St. Clair Shores is best known for its several miles of coastline on Lake St. Clair. The lake is a big draw for recreation and for many that choose to live in St. Clair Shores. The area has a reputation for its charm and being a safe place to live. St. Clair Shores is the hometown of ABDO LAW partner, Cy M. Abdo.

Most of the recreational activity and action in St. Clair Shores takes place in a dedicated zone known as the Nautical Mile. The Nautical Mile in St. Clair Shores, located on Jefferson from 9 Mile Road to 10 Mile Road,  is a Michigan landmark which consists of numerous restaurants, bars, marinas and boat dealers along a one mile stretch of land on the shoreline of Lake St. Clair.

The City of St. Clair Shores has its own police department and the Michigan State Police patrol the I-94 and I-696 interstate expressways.

Criminal Cases in the 40th District Courts: Provisions of Law to Get Dismissals Available!

In 2019, 3116 crimes were reported in the entire city of St. Clair Shores. The following is a list of the most prevalent crimes reported in St. Clair Shores as well as most other Macomb County cities and townships:

 The 40th District Court keeps close tabs on the community to insure safe streets and recreational enjoyment. I would say that both judges take a ‘hands on’ approach to their cases. They use alcohol and drug testing extensively to monitor individuals that are on bond or convicted of an alcohol or drug related offense. Jail is rare for first time offenders. However, you will always want the benefit of an experienced 40th District Court criminal defense lawyer to get the best possible result .

Arraignment and Bond: If you are arrested or arraigned on a criminal matter in the 40th District Court, you will appear either before a magistrate or judge.  If you receive a misdemeanor ticket, your attorney may waive the arraignment and have the matter scheduled for a pretrial conference at a later date. If you have a warrant for your arrest or are otherwise required to personally appear for arraignment, the presence of an experienced St. Clair Shores criminal defense lawyer can a big difference at an arraignment to keep the bond low and keep the bond conditions at a minimum. I have found that Judge Oster, Judge Fratarcangeli and the magistrate will listen to an attorney’s remarks regarding bond which can save potentially thousands of dollars that a bondsman would otherwise cost.  However, even though you are presumed innocent, the 40th District Court will require alcohol and/or drug testing as a condition of bond upon being arraigned and during the pendency of the case.

No-Contact Orders: The 40th District Court will also impose a no-contact order in every case involving domestic violence. When a no-contact order is imposed, it restricts an individual’s right to contact or communicate with the alleged victim, even if they are married. If you find yourself in this position, a skilled domestic violence defense lawyer can file a motion to remove the no-contact order. Violating any bond condition is no joke and can result in jail time while the underlying case is pending.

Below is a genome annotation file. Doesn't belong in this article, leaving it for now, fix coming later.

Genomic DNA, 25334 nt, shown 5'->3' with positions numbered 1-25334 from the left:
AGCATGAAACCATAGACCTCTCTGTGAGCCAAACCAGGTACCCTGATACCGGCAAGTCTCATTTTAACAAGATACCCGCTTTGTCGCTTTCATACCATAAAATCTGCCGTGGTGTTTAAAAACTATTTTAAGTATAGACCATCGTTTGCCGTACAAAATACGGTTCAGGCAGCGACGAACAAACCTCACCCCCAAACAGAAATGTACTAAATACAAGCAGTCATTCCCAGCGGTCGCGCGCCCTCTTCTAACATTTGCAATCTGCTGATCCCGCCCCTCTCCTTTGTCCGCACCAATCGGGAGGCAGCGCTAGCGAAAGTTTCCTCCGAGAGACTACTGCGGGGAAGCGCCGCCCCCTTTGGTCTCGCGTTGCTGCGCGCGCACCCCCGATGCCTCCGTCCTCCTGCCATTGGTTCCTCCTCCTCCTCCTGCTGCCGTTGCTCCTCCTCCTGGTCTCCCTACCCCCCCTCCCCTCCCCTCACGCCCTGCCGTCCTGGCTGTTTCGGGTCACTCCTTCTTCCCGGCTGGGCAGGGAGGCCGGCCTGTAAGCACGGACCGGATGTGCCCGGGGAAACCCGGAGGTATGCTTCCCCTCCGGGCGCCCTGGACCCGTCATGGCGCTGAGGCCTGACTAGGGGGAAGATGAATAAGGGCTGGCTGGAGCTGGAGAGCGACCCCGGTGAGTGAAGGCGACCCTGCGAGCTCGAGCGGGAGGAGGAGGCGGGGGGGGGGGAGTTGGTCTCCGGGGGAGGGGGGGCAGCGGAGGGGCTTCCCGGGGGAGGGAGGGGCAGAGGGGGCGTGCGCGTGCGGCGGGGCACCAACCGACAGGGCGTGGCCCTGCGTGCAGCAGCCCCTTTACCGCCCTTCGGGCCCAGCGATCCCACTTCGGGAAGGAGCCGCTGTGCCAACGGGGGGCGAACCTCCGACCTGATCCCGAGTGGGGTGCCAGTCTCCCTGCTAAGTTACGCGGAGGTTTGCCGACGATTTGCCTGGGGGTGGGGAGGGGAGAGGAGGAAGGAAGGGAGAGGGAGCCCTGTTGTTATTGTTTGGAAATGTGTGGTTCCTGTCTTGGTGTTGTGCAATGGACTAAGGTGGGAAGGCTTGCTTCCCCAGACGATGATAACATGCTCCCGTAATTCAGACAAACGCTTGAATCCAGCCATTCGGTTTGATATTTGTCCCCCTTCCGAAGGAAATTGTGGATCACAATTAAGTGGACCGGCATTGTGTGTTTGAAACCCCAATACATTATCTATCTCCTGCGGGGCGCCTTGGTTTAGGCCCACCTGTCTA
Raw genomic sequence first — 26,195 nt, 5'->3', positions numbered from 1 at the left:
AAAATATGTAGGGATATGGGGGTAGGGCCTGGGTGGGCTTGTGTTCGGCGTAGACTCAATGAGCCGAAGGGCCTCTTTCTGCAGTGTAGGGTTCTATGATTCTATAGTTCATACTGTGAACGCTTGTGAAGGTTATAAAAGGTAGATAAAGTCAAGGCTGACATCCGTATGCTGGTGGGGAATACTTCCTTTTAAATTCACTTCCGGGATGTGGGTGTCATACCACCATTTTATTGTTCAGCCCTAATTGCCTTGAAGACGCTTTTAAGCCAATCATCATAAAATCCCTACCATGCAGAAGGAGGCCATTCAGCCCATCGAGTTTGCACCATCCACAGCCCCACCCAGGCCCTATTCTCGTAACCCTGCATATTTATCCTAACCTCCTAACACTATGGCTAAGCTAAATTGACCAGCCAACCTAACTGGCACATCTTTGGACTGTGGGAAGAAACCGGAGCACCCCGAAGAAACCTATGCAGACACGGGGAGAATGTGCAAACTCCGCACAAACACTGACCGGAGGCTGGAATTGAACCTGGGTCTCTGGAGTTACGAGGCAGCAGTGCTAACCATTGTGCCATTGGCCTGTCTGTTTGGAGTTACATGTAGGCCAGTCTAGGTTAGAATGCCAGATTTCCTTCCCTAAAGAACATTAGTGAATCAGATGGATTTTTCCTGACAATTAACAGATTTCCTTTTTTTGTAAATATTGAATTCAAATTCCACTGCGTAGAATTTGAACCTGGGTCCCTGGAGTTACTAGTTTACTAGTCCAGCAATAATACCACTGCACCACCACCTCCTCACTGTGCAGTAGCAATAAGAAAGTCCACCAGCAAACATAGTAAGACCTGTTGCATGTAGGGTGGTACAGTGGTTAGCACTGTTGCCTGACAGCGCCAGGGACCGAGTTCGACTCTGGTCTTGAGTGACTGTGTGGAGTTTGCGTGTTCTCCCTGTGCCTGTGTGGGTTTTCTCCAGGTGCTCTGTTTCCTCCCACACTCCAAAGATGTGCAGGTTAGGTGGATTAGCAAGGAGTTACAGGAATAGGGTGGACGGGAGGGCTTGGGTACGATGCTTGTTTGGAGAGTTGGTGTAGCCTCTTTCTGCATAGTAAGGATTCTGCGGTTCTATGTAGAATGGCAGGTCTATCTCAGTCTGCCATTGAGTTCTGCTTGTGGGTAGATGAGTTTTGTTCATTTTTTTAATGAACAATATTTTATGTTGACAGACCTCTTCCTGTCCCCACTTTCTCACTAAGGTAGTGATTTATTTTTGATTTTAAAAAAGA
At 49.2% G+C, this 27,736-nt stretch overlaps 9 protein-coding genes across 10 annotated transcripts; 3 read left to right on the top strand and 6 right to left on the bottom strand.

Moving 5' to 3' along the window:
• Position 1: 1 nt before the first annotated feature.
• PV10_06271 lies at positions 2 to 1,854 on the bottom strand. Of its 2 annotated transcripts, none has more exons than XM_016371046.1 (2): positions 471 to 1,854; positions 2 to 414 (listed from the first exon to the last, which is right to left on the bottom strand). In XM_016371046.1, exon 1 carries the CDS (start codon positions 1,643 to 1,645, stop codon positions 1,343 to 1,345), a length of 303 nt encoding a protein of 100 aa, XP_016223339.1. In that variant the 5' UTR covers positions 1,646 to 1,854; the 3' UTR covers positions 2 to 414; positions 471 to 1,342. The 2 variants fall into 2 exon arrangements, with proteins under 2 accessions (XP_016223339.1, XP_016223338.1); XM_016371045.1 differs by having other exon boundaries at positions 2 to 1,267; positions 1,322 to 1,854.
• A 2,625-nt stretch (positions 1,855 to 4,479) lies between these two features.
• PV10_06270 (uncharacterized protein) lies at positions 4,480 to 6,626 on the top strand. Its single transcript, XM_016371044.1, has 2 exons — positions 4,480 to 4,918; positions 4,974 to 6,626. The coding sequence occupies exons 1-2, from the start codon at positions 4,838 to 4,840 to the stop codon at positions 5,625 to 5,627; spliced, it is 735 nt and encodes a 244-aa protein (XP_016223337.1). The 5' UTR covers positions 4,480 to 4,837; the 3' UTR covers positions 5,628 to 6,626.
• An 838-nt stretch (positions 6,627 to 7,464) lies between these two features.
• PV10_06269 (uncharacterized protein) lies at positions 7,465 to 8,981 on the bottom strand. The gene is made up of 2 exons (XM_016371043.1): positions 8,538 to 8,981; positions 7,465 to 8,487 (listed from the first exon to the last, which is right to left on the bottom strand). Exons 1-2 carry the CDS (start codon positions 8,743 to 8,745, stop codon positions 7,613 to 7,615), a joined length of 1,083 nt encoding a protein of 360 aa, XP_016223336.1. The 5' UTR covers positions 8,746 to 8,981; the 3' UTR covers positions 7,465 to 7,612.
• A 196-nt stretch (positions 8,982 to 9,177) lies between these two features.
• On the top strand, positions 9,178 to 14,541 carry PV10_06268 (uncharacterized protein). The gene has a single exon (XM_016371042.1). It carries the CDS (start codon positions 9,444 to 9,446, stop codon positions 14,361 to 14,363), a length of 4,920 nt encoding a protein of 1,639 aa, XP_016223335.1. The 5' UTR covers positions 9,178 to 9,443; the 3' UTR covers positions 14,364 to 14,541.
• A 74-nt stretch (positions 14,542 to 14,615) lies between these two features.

Alcohol/Drug Testing: Those facing alcohol or drug charges in the 40th District Court will almost automatically be required to engage in testing for alcohol and/or drugs soon after a case enters the court system. Testing will also be imposed on those charged with offenses that involve alcohol or drugs such as disorderly conduct or domestic violence. Urine testing is the preferred means to test for drugs. For alcohol testing, the 40th District Court will consider one of the following:

  • Random breath tests
  • Ankle (SCRAM) continuous monitoring system
  • Soberlink (handheld device connected to cellular service or Wifi)

Once a person is required to be tested for alcohol and/or drugs, the 40th District Court Probation Department will be quick to set up a show cause or violation hearing if a person misses a prompt to provide a breath or urine sample or there are any positive results for any alcohol or drugs. We have represented clients that have faced show cause violations because of alcohol or drug use. A testing violation can also occur where the offender denies any alcohol or drug use and claims that the result was a “false positive”. These situations can usually be resolved with the court when the offender has an action plan to avoid further violations or can show the court that there has not been any use of alcohol or drugs.

Misdemeanor or Felony Classification: In Michigan, the district courts have full jurisdiction to dispose of misdemeanors through sentencing. A misdemeanor is classified as an offense that carries up to 1 year in jail.  Felony cases are another matter. A felony is classified as a crime that can carry more than 1 year in jail. A felony case is initiated in the district court for the arraignment, probable cause conference and preliminary examination. A felony that is not resolved in the district court will be moved to the circuit court for further proceedings. In certain cases, a felony can be reduced to a misdemeanor and can remain in the district court. Accomplishing reduction of a felony to a misdemeanor, thus avoiding a felony conviction, is a huge legal victory.

The outcome of a criminal case in the 40th District Courts, as well as other Macomb County District Courts, is dependent upon many components.  The most significant factors that can have a bearing on the disposition of a case are: